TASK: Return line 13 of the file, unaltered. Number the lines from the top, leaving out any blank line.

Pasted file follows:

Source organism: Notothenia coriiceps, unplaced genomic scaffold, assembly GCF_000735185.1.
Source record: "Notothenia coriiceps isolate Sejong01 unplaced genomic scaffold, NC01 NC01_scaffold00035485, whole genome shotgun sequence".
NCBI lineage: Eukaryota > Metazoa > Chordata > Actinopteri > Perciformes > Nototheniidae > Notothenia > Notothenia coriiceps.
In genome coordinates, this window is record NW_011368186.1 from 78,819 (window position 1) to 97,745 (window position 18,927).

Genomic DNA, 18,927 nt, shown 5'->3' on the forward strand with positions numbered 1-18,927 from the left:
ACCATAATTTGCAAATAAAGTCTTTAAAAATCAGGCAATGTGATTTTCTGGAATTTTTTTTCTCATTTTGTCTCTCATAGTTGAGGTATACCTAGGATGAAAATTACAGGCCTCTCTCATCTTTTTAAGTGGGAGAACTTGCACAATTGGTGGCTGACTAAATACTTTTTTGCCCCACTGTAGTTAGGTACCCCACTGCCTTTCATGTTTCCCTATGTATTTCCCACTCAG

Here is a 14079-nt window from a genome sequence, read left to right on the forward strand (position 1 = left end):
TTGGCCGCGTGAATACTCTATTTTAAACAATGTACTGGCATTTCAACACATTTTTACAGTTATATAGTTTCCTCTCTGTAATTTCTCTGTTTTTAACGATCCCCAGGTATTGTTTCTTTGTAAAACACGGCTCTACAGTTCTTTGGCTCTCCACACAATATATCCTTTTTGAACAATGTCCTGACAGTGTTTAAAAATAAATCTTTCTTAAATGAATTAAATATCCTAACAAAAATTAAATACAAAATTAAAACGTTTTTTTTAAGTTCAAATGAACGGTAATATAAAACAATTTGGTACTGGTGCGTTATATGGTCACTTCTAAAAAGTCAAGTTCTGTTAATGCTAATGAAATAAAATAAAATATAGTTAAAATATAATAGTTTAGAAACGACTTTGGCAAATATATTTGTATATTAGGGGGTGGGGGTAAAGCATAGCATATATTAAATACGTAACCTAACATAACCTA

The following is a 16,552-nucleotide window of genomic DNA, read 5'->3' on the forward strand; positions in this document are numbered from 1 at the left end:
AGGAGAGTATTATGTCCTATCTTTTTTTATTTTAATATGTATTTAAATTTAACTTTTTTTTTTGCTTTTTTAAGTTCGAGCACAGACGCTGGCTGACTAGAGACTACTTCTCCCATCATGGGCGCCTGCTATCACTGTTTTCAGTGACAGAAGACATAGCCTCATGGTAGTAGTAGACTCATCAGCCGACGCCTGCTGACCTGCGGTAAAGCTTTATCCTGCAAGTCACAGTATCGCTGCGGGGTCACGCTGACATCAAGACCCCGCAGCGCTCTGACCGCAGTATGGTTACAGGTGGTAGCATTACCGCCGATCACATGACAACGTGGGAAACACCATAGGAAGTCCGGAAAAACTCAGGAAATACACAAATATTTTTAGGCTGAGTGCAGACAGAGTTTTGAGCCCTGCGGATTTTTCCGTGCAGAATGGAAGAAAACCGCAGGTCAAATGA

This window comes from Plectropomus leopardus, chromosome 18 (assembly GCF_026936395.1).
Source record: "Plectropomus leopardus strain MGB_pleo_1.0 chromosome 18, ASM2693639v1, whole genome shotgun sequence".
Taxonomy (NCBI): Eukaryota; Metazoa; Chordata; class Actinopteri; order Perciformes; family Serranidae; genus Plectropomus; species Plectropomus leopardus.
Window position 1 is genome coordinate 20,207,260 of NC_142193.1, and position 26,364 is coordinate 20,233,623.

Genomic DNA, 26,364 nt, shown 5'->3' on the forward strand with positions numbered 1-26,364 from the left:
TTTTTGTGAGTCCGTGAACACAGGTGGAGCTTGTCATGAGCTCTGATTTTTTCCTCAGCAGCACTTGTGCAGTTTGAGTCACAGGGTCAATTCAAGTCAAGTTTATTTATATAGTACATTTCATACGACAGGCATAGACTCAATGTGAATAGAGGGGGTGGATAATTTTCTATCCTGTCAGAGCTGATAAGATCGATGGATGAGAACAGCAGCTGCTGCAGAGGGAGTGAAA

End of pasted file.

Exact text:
Taxonomy (NCBI): Eukaryota; Metazoa; Chordata; class Actinopteri; order Perciformes; family Serranidae; genus Plectropomus; species Plectropomus leopardus.